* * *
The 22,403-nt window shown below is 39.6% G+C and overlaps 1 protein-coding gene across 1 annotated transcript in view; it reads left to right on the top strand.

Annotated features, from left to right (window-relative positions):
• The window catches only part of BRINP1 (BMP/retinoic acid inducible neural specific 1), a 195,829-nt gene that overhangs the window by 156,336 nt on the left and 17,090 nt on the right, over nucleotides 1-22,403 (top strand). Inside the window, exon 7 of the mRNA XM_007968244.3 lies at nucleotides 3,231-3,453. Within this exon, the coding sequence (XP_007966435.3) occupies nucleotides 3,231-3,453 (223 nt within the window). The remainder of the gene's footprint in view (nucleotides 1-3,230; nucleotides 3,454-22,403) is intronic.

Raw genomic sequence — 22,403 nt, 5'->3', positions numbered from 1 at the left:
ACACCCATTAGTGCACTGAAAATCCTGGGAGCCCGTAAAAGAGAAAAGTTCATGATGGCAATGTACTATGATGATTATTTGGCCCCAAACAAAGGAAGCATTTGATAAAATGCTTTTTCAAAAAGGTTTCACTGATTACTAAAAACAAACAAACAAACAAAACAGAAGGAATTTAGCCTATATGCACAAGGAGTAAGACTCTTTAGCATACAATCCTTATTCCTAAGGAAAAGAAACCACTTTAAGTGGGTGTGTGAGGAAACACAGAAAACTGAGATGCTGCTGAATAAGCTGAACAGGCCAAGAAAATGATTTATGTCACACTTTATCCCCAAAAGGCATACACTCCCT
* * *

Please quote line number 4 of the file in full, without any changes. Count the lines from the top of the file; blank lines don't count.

Raw genomic sequence — 22,403 nt, 5'->3', positions numbered from 1 at the left: